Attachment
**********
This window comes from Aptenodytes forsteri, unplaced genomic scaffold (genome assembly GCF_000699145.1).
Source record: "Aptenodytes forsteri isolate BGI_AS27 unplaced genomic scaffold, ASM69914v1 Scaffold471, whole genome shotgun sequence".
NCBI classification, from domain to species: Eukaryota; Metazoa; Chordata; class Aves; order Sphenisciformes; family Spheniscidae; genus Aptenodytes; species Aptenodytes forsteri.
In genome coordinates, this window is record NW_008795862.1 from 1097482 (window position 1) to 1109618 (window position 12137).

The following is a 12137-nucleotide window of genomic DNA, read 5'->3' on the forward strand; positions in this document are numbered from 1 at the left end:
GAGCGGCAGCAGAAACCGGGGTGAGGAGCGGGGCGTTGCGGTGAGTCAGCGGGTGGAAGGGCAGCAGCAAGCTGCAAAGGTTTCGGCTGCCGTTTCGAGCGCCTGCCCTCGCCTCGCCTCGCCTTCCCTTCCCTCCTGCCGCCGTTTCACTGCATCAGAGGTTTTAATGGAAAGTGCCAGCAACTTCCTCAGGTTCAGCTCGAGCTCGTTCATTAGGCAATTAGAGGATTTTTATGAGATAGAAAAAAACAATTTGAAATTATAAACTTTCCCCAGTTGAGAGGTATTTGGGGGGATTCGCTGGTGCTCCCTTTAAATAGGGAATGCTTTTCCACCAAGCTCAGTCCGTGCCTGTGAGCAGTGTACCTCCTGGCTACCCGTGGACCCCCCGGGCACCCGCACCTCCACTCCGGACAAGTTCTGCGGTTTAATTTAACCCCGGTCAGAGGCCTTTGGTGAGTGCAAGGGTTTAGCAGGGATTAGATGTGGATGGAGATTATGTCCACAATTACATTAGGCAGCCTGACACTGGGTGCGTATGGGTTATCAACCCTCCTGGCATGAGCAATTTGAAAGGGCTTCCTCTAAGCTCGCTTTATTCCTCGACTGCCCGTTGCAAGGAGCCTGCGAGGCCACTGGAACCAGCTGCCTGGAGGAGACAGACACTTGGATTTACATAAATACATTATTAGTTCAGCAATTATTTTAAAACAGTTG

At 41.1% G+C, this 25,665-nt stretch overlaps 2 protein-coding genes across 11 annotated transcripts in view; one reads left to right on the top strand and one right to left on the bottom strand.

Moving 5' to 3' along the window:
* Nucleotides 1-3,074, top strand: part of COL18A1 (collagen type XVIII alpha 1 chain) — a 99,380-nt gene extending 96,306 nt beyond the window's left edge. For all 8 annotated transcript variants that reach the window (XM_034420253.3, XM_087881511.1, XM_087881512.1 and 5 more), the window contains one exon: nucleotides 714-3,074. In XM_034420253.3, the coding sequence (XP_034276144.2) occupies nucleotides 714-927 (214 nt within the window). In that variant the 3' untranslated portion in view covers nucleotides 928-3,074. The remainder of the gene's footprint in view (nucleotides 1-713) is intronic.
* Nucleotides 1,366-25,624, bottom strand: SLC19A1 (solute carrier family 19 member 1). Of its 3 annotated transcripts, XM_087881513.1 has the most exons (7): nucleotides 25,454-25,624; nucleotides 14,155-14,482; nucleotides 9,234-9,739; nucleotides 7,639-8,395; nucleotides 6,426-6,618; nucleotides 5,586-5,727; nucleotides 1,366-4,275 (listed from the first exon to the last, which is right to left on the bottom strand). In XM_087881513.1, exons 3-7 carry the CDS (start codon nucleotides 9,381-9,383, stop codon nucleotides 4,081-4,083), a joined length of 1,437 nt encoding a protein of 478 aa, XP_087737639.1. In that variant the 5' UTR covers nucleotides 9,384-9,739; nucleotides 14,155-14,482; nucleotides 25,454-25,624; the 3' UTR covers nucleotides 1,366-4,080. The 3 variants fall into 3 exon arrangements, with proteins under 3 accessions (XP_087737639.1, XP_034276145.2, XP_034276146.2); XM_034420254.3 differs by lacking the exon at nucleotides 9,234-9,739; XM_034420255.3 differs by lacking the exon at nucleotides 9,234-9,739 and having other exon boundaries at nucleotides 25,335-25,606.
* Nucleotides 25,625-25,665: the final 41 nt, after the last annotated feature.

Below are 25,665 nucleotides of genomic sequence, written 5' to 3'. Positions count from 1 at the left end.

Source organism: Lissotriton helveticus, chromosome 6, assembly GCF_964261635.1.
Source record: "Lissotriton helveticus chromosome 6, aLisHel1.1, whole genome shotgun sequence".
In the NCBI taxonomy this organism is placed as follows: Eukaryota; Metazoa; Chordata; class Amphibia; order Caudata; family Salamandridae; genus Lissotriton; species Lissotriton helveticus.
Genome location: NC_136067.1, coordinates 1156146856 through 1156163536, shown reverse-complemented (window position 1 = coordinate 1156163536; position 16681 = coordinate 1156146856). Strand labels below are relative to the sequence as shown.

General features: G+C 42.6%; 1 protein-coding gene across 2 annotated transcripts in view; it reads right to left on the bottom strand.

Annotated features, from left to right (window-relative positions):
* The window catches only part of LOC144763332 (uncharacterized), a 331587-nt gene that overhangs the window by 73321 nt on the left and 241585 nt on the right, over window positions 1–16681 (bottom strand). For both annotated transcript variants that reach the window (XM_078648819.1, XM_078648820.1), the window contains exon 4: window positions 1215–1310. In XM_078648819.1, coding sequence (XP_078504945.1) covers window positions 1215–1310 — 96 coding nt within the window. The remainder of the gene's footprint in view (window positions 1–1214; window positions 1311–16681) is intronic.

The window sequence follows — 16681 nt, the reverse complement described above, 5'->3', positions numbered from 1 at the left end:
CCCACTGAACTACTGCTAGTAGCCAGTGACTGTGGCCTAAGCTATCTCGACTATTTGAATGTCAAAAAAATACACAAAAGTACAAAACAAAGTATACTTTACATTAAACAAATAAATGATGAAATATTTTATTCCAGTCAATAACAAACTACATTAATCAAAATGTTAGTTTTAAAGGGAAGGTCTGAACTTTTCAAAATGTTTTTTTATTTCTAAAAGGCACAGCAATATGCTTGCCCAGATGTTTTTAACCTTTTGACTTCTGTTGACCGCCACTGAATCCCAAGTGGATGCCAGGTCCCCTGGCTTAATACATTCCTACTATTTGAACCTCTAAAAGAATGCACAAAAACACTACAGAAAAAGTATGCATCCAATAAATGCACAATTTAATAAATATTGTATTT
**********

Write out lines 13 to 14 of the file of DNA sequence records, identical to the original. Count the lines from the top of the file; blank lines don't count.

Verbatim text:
Source organism: Lissotriton helveticus, chromosome 6, assembly GCF_964261635.1.
Source record: "Lissotriton helveticus chromosome 6, aLisHel1.1, whole genome shotgun sequence".